You're not imagining things: Lips really do get more chapped in the winter. As the air's moisture levels plummet, the water in your skin is drawn out, and the result is tiny fissures on the lips that can be hard to heal. Here are some tips from dermatologist Audrey Kunin that will help soften your pout.
It's a myth that some moisturizers leave your lips needing more balm, but there are some formulas that are better than others. Ingredients such as petrolatum, shea butter, hyaluronic acid, and dimethicone are all good at restoring moisture. The most important thing is to use a balm that's viscous, not waxy, so ingredients penetrate fissures. If you have chronic chapping, look for a lip treatment that contains ceramides, which help restore the skin barrier.
There are some ingredients that can make chapping worse.
Anyone with eczema should make sure her balm doesn't contain lanolin.
Since fragrance is the number one skin allergen, stay away from heavily scented or flavored balms; cinnamon can be particularly irritating. (Menthol actually soothes itching, though.) If you want to exfoliate your lips, use lip balm with a touch of alpha hydroxy acid, such as EI Solutions Lip Refine, rather than a grainy scrub or a washcloth.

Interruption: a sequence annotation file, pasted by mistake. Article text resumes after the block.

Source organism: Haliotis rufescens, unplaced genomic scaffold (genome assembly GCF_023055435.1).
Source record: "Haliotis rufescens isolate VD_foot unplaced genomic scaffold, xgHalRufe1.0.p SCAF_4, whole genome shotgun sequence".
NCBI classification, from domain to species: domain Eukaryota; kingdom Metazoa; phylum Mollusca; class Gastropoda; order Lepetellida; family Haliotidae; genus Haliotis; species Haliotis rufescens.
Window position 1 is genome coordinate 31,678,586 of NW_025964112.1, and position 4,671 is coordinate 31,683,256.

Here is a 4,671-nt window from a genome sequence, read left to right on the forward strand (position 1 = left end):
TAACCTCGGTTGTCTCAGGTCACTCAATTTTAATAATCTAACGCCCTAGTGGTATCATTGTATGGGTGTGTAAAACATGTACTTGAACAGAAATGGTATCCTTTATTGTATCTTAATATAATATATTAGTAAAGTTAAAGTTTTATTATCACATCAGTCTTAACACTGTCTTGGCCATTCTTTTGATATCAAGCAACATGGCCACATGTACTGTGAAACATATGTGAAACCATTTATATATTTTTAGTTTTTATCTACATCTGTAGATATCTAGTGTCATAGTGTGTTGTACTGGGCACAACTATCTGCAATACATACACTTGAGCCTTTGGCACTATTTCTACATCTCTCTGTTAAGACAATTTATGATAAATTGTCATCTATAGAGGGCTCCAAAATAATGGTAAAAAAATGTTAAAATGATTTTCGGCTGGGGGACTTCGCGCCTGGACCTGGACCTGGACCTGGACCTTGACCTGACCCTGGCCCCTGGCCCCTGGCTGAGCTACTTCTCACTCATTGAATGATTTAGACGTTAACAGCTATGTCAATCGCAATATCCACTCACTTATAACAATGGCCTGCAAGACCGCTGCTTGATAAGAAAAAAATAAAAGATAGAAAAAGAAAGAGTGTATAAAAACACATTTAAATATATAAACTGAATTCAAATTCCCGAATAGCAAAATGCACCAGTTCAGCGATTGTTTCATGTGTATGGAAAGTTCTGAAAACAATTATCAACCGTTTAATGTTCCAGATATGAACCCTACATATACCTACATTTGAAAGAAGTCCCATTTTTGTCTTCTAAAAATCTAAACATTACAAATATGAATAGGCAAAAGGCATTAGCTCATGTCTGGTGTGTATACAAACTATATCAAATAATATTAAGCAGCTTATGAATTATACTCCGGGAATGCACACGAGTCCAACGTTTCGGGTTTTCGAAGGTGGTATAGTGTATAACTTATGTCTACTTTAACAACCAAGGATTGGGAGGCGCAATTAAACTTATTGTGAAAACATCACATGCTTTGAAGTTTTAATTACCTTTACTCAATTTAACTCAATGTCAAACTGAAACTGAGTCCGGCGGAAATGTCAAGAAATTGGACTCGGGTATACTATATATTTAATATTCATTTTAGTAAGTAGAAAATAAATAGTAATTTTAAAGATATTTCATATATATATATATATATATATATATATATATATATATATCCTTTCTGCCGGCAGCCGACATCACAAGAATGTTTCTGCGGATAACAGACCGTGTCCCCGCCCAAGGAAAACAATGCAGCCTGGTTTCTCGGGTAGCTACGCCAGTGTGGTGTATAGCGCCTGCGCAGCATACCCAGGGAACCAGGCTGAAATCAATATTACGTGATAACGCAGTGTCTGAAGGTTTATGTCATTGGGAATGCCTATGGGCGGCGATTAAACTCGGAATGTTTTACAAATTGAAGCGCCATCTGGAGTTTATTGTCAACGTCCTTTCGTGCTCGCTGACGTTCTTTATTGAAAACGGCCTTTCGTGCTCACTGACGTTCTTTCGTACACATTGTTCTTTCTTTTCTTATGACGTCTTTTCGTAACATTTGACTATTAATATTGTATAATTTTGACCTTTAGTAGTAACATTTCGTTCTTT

Watch your mouth
Besides dehydration, the other main cause of chapped lips is a disruption in the pH balance of skin, which needs to be slightly acidic in moist areas like the mouth. Toothpastes, mouthwashes, and skin cleansers can alter this balance, so apply balm after you brush your teeth or wash your face. If you suspect your toothpaste may be part of the problem, consider one called Squigle—it doesn't contain sodium laurel sulfate, and it makes a big difference with persistent chapping.